“That’s new,” Mr. Delury said. “For Kim Jong-un to say domestically the strategy is changed, it’s all about the economy, that’s not something that his father did or his grandfather did.”
The world does not need to like Mr. Kim, Mr. Delury said, to see hints of a virtuous cycle of diplomacy and economic relief. As tensions ease, the theory goes, peace brings the promise of sanctions relief or even trade, inducing Mr. Kim to soften further. Threats or isolation, which would risk those gains, become less attractive.
Emma Ashford, a scholar of foreign policy at the Washington-based Cato Institute, said the world did not have to take Mr. Kim on his word alone.
“There is a fair amount of evidence that Kim Jong-un has accepted that the North Korean economy is, if not liberalizing, then there is a bottom-up marketization occurring and he has to accept that in order to survive,” Ms. Ashford said.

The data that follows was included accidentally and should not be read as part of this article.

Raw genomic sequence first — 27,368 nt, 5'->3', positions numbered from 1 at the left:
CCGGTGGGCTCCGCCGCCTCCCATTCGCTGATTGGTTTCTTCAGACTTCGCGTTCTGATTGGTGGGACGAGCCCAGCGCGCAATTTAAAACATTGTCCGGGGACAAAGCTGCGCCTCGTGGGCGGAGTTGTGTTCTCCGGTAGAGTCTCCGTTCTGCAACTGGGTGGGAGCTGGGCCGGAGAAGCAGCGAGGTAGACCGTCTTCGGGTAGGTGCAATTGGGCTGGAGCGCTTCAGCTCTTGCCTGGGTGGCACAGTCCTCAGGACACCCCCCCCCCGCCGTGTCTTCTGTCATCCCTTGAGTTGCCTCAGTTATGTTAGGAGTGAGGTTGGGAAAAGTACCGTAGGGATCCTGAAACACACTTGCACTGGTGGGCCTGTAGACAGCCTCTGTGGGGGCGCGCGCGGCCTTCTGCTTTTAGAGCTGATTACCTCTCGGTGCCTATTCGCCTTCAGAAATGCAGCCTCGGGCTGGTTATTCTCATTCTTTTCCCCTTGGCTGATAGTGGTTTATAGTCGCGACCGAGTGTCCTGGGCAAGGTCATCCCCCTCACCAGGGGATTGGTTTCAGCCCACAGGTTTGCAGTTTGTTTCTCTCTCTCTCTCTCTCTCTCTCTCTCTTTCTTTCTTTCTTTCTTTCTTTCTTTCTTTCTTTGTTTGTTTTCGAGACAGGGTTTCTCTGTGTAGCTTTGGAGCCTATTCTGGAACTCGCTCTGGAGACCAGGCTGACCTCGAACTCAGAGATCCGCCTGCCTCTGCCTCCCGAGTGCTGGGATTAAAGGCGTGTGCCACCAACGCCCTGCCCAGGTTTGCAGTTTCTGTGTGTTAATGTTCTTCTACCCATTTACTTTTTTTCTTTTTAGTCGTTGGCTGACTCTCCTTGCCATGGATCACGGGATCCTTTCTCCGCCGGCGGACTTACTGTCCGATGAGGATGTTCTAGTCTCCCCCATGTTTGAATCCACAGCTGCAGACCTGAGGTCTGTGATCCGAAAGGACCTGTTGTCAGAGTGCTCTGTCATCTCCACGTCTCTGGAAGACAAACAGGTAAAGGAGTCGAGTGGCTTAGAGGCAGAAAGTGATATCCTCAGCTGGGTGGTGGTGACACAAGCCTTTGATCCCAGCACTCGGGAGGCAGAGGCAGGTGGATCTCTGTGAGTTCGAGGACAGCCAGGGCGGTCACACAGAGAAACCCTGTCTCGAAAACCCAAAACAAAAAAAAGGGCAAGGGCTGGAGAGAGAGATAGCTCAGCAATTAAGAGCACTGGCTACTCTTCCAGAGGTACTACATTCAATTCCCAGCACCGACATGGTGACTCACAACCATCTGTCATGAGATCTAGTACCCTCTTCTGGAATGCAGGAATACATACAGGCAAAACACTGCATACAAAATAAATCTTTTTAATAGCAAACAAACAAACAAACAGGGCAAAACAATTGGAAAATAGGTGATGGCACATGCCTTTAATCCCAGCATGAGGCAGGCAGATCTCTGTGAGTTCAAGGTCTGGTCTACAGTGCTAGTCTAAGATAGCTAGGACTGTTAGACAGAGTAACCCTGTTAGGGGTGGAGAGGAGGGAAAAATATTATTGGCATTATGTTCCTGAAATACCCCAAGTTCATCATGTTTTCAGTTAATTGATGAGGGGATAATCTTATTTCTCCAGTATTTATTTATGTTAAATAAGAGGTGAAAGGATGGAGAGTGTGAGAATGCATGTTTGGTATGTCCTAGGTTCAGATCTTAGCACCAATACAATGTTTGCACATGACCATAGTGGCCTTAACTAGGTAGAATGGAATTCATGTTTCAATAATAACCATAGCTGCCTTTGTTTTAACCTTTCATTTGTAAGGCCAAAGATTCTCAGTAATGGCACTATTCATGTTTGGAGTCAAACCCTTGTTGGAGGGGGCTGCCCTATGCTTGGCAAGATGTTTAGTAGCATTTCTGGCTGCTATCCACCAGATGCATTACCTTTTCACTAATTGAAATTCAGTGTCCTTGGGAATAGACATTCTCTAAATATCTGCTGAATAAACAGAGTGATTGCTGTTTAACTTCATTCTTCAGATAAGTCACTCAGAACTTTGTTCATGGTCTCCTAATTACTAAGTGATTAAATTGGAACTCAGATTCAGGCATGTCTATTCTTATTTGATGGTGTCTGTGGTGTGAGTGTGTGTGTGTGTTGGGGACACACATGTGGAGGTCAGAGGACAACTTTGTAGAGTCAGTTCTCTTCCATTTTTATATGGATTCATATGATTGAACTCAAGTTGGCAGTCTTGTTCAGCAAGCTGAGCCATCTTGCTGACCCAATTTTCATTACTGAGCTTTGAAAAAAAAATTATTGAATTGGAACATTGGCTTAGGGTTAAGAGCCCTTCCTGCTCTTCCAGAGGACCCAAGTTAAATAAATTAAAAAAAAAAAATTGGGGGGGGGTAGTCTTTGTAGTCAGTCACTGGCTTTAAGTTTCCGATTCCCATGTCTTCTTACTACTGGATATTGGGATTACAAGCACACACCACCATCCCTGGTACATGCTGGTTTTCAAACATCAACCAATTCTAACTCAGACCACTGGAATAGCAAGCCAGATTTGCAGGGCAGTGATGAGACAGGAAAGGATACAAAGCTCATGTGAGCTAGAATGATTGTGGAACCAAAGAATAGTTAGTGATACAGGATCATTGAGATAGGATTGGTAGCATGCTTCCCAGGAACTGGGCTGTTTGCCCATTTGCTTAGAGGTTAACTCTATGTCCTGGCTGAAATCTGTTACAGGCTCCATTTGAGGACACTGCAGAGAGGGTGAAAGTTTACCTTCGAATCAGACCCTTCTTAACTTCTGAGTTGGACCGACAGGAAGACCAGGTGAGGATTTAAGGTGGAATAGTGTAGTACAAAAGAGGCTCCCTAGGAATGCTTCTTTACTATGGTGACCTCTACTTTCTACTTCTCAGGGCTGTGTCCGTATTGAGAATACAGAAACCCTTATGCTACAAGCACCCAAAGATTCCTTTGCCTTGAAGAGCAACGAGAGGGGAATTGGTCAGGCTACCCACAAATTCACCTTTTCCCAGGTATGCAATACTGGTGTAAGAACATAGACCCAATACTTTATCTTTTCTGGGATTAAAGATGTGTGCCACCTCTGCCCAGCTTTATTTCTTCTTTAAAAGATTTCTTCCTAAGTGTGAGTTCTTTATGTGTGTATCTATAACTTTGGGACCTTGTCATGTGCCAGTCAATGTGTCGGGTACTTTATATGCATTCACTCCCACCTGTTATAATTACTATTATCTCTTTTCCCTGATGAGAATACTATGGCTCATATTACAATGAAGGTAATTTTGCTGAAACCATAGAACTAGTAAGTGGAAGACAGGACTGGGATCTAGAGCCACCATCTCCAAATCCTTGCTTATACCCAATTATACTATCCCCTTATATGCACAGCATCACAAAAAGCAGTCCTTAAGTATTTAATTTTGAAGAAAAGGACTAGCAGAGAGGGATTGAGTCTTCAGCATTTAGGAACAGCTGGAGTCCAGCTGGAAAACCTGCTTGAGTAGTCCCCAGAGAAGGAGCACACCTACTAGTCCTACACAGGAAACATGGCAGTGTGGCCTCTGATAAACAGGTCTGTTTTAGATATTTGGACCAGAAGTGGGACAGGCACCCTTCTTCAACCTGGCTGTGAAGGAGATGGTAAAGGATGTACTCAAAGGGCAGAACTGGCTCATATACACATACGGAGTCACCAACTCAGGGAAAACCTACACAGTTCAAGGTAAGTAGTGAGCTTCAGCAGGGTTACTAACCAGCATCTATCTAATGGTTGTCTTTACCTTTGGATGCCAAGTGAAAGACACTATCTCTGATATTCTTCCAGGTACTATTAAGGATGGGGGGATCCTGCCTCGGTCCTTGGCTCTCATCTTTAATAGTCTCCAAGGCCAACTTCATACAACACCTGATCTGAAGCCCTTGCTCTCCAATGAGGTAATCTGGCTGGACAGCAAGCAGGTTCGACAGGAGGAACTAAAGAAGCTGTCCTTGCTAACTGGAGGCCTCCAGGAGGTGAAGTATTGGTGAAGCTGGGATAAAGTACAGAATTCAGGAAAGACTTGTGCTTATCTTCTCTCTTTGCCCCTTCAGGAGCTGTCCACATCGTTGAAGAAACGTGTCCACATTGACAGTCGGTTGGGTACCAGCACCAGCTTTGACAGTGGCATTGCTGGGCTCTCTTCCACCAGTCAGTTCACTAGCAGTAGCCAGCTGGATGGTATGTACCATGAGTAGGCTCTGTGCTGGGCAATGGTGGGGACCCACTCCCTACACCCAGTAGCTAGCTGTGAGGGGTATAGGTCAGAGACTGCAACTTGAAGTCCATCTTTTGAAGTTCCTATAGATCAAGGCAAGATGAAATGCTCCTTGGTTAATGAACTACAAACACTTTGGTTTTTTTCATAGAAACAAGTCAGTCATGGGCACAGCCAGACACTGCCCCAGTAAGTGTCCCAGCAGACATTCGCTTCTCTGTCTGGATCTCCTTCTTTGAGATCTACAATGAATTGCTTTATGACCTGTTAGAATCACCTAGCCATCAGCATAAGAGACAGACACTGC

She cited reports of growing and widely tolerated black market activity. “That’s something you see a lot of dictators do,” she said.
And many of the world’s fiercest autocrats have found they can most safely remain in power, Ms. Ashford said, by shifting their promise to citizens from “I will keep you safe” to “I will make you prosperous.”
Both China and Vietnam, once isolated and totalitarian, took this path, and as they have grown economically interdependent with the outside world, threats of war have cooled. While both remain severely authoritarian, a degree of controlled openness has significantly improved the lives of everyday citizens.